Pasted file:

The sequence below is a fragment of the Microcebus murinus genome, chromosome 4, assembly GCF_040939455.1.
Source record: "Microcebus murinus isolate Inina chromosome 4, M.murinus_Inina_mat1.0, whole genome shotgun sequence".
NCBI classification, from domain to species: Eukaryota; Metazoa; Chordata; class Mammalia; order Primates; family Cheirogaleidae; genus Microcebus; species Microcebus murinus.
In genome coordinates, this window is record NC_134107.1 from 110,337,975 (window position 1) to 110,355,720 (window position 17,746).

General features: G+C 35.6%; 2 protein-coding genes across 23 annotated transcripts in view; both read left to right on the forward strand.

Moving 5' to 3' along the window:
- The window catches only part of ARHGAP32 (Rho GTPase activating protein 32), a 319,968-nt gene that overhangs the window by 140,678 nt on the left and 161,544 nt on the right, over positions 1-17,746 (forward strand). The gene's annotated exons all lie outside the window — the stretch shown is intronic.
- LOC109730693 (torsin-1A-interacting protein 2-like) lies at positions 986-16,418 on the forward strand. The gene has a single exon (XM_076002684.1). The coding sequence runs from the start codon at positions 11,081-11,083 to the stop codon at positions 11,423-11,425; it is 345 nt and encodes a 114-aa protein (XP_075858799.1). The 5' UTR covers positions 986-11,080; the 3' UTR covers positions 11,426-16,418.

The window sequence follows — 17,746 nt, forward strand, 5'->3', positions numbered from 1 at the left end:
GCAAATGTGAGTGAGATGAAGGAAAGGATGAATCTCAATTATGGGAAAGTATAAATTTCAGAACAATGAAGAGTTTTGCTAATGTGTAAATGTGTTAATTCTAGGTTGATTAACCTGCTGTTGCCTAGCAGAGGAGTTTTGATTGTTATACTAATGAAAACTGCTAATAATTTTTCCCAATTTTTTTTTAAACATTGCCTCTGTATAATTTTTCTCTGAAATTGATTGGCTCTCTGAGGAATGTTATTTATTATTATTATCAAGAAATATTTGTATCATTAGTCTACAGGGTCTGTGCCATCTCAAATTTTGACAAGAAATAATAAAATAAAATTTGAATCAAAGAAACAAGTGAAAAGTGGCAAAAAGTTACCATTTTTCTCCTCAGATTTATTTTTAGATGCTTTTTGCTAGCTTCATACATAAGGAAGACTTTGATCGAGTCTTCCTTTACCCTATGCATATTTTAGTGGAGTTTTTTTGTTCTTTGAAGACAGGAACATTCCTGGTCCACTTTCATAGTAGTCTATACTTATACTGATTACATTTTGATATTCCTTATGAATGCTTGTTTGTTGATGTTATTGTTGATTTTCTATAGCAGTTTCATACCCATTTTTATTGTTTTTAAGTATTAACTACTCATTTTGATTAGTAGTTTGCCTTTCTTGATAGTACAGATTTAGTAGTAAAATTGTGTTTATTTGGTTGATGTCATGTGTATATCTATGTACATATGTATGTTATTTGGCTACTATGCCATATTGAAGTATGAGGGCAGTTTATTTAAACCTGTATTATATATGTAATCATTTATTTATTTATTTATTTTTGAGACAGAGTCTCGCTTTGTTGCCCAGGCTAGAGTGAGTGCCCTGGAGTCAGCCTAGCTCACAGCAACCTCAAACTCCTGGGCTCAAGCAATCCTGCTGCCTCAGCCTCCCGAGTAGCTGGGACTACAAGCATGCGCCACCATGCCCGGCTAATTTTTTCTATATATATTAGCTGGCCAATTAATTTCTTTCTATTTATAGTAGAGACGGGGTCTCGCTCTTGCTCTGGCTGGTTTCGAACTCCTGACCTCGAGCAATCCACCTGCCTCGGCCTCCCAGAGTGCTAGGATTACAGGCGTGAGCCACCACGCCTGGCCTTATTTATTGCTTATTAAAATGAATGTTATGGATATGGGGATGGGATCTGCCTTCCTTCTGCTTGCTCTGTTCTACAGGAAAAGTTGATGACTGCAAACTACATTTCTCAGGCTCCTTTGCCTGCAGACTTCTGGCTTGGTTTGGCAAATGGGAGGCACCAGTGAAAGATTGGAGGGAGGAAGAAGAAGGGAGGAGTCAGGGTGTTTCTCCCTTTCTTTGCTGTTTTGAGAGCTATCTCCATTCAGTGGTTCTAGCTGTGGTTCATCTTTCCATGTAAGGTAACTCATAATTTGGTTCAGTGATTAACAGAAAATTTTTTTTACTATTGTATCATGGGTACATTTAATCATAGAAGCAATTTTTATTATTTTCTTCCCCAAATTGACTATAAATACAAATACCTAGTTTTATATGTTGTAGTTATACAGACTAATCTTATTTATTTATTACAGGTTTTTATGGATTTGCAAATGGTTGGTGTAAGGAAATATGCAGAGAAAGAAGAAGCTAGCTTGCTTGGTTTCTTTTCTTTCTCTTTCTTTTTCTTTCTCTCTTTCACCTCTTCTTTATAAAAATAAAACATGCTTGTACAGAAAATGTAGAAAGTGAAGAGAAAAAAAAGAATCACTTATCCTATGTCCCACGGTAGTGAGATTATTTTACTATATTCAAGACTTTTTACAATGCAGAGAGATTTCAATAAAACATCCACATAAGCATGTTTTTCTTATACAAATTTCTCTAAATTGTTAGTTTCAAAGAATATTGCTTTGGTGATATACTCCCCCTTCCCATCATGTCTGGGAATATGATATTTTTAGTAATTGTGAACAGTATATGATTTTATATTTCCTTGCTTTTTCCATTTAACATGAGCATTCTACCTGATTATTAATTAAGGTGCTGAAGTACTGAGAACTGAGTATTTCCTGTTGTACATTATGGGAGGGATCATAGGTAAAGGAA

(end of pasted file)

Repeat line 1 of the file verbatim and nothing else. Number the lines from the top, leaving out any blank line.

The sequence below is a fragment of the Microcebus murinus genome, chromosome 4, assembly GCF_040939455.1.